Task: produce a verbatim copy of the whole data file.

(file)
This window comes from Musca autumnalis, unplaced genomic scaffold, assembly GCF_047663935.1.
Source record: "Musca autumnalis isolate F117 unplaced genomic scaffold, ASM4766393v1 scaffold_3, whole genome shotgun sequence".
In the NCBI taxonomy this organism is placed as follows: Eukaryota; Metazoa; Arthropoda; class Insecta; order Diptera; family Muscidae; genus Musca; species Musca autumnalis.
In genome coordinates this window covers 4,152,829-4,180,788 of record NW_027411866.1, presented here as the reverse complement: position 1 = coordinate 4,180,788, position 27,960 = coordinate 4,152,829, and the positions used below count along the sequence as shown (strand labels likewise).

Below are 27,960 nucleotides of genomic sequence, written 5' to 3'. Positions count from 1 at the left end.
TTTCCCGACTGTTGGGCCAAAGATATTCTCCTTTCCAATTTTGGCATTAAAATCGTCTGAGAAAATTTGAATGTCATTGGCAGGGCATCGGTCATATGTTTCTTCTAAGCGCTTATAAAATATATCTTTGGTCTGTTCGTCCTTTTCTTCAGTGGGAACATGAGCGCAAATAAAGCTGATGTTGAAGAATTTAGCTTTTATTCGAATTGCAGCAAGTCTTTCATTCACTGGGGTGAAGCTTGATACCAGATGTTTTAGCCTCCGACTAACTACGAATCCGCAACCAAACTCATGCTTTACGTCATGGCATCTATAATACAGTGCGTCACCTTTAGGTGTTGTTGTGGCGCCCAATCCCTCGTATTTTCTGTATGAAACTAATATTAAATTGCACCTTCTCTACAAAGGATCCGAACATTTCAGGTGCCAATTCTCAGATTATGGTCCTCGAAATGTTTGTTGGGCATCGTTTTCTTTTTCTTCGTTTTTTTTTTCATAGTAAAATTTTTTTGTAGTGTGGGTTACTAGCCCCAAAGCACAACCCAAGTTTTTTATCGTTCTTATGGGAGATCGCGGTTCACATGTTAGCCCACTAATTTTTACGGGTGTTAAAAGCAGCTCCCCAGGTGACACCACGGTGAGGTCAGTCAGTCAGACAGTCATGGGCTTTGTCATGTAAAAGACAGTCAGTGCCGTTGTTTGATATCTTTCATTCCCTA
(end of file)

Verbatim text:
This window comes from Musca autumnalis, unplaced genomic scaffold, assembly GCF_047663935.1.
Source record: "Musca autumnalis isolate F117 unplaced genomic scaffold, ASM4766393v1 scaffold_3, whole genome shotgun sequence".
In the NCBI taxonomy this organism is placed as follows: Eukaryota; Metazoa; Arthropoda; class Insecta; order Diptera; family Muscidae; genus Musca; species Musca autumnalis.
In genome coordinates this window covers 4,152,829-4,180,788 of record NW_027411866.1, presented here as the reverse complement: position 1 = coordinate 4,180,788, position 27,960 = coordinate 4,152,829, and the positions used below count along the sequence as shown (strand labels likewise).

Below are 27,960 nucleotides of genomic sequence, written 5' to 3'. Positions count from 1 at the left end.
TTTCCCGACTGTTGGGCCAAAGATATTCTCCTTTCCAATTTTGGCATTAAAATCGTCTGAGAAAATTTGAATGTCATTGGCAGGGCATCGGTCATATGTTTCTTCTAAGCGCTTATAAAATATATCTTTGGTCTGTTCGTCCTTTTCTTCAGTGGGAACATGAGCGCAAATAAAGCTGATGTTGAAGAATTTAGCTTTTATTCGAATTGCAGCAAGTCTTTCATTCACTGGGGTGAAGCTTGATACCAGATGTTTTAGCCTCCGACTAACTACGAATCCGCAACCAAACTCATGCTTTACGTCATGGCATCTATAATACAGTGCGTCACCTTTAGGTGTTGTTGTGGCGCCCAATCCCTCGTATTTTCTGTATGAAACTAATATTAAATTGCACCTTCTCTACAAAGGATCCGAACATTTCAGGTGCCAATTCTCAGATTATGGTCCTCGAAATGTTTGTTGGGCATCGTTTTCTTTTTCTTCGTTTTTTTTTTCATAGTAAAATTTTTTTGTAGTGTGGGTTACTAGCCCCAAAGCACAACCCAAGTTTTTTATCGTTCTTATGGGAGATCGCGGTTCACATGTTAGCCCACTAATTTTTACGGGTGTTAAAAGCAGCTCCCCAGGTGACACCACGGTGAGGTCAGTCAGTCAGACAGTCATGGGCTTTGTCATGTAAAAGACAGTCAGTGCCGTTGTTTGATATCTTTCATTCCCTA